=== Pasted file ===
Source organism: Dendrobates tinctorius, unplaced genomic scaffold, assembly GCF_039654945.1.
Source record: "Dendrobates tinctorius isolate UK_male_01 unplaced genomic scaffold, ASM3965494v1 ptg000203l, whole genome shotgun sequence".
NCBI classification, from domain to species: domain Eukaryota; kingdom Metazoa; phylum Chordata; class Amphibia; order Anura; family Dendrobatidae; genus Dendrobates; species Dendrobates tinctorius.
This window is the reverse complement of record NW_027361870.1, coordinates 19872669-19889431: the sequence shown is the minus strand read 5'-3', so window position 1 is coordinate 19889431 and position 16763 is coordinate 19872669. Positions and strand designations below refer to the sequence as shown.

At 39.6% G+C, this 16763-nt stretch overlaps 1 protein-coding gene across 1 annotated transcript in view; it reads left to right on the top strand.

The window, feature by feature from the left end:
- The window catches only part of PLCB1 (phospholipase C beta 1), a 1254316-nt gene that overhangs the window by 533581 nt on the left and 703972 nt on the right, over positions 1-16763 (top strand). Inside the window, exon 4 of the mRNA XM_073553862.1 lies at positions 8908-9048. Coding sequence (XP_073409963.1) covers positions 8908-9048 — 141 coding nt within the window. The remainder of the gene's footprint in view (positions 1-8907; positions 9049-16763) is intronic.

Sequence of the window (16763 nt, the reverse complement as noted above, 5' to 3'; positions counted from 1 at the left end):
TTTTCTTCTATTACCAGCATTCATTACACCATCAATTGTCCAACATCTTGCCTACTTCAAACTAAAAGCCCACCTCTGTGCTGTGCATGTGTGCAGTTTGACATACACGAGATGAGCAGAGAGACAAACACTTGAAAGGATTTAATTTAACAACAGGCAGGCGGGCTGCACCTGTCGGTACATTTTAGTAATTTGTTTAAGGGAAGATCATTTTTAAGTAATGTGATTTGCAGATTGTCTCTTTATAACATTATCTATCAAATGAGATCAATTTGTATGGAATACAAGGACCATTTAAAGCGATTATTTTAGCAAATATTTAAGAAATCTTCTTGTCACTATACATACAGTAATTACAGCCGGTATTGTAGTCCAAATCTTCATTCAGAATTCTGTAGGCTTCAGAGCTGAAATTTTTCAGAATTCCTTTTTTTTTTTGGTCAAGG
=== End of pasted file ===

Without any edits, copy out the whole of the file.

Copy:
Source organism: Dendrobates tinctorius, unplaced genomic scaffold, assembly GCF_039654945.1.
Source record: "Dendrobates tinctorius isolate UK_male_01 unplaced genomic scaffold, ASM3965494v1 ptg000203l, whole genome shotgun sequence".
NCBI classification, from domain to species: domain Eukaryota; kingdom Metazoa; phylum Chordata; class Amphibia; order Anura; family Dendrobatidae; genus Dendrobates; species Dendrobates tinctorius.
This window is the reverse complement of record NW_027361870.1, coordinates 19872669-19889431: the sequence shown is the minus strand read 5'-3', so window position 1 is coordinate 19889431 and position 16763 is coordinate 19872669. Positions and strand designations below refer to the sequence as shown.

At 39.6% G+C, this 16763-nt stretch overlaps 1 protein-coding gene across 1 annotated transcript in view; it reads left to right on the top strand.

The window, feature by feature from the left end:
- The window catches only part of PLCB1 (phospholipase C beta 1), a 1254316-nt gene that overhangs the window by 533581 nt on the left and 703972 nt on the right, over positions 1-16763 (top strand). Inside the window, exon 4 of the mRNA XM_073553862.1 lies at positions 8908-9048. Coding sequence (XP_073409963.1) covers positions 8908-9048 — 141 coding nt within the window. The remainder of the gene's footprint in view (positions 1-8907; positions 9049-16763) is intronic.

Sequence of the window (16763 nt, the reverse complement as noted above, 5' to 3'; positions counted from 1 at the left end):
TTTTCTTCTATTACCAGCATTCATTACACCATCAATTGTCCAACATCTTGCCTACTTCAAACTAAAAGCCCACCTCTGTGCTGTGCATGTGTGCAGTTTGACATACACGAGATGAGCAGAGAGACAAACACTTGAAAGGATTTAATTTAACAACAGGCAGGCGGGCTGCACCTGTCGGTACATTTTAGTAATTTGTTTAAGGGAAGATCATTTTTAAGTAATGTGATTTGCAGATTGTCTCTTTATAACATTATCTATCAAATGAGATCAATTTGTATGGAATACAAGGACCATTTAAAGCGATTATTTTAGCAAATATTTAAGAAATCTTCTTGTCACTATACATACAGTAATTACAGCCGGTATTGTAGTCCAAATCTTCATTCAGAATTCTGTAGGCTTCAGAGCTGAAATTTTTCAGAATTCCTTTTTTTTTTTGGTCAAGG